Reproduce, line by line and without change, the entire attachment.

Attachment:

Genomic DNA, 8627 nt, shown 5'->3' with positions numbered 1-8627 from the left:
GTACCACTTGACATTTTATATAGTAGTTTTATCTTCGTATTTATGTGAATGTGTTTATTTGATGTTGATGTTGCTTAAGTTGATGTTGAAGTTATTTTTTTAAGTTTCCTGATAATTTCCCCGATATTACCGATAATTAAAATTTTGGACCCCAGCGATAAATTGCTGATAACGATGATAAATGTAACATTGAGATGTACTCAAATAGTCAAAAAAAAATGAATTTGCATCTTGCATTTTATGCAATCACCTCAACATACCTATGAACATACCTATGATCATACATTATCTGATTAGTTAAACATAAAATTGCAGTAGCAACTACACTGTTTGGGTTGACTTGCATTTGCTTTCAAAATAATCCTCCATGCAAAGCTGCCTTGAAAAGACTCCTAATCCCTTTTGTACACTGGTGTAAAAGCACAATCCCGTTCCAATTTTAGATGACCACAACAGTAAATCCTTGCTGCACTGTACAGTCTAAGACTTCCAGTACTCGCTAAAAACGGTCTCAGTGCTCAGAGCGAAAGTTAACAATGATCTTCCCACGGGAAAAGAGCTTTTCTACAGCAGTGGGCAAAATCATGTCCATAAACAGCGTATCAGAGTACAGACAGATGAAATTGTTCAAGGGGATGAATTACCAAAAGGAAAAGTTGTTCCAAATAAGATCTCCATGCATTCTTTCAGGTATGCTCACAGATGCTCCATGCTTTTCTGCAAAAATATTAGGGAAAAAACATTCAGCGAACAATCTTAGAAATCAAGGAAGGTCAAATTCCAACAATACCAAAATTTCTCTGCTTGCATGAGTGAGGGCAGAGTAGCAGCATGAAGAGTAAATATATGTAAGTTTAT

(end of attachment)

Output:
Genomic DNA, 8627 nt, shown 5'->3' with positions numbered 1-8627 from the left:
GTACCACTTGACATTTTATATAGTAGTTTTATCTTCGTATTTATGTGAATGTGTTTATTTGATGTTGATGTTGCTTAAGTTGATGTTGAAGTTATTTTTTTAAGTTTCCTGATAATTTCCCCGATATTACCGATAATTAAAATTTTGGACCCCAGCGATAAATTGCTGATAACGATGATAAATGTAACATTGAGATGTACTCAAATAGTCAAAAAAAAATGAATTTGCATCTTGCATTTTATGCAATCACCTCAACATACCTATGAACATACCTATGATCATACATTATCTGATTAGTTAAACATAAAATTGCAGTAGCAACTACACTGTTTGGGTTGACTTGCATTTGCTTTCAAAATAATCCTCCATGCAAAGCTGCCTTGAAAAGACTCCTAATCCCTTTTGTACACTGGTGTAAAAGCACAATCCCGTTCCAATTTTAGATGACCACAACAGTAAATCCTTGCTGCACTGTACAGTCTAAGACTTCCAGTACTCGCTAAAAACGGTCTCAGTGCTCAGAGCGAAAGTTAACAATGATCTTCCCACGGGAAAAGAGCTTTTCTACAGCAGTGGGCAAAATCATGTCCATAAACAGCGTATCAGAGTACAGACAGATGAAATTGTTCAAGGGGATGAATTACCAAAAGGAAAAGTTGTTCCAAATAAGATCTCCATGCATTCTTTCAGGTATGCTCACAGATGCTCCATGCTTTTCTGCAAAAATATTAGGGAAAAAACATTCAGCGAACAATCTTAGAAATCAAGGAAGGTCAAATTCCAACAATACCAAAATTTCTCTGCTTGCATGAGTGAGGGCAGAGTAGCAGCATGAAGAGTAAATATATGTAAGTTTAT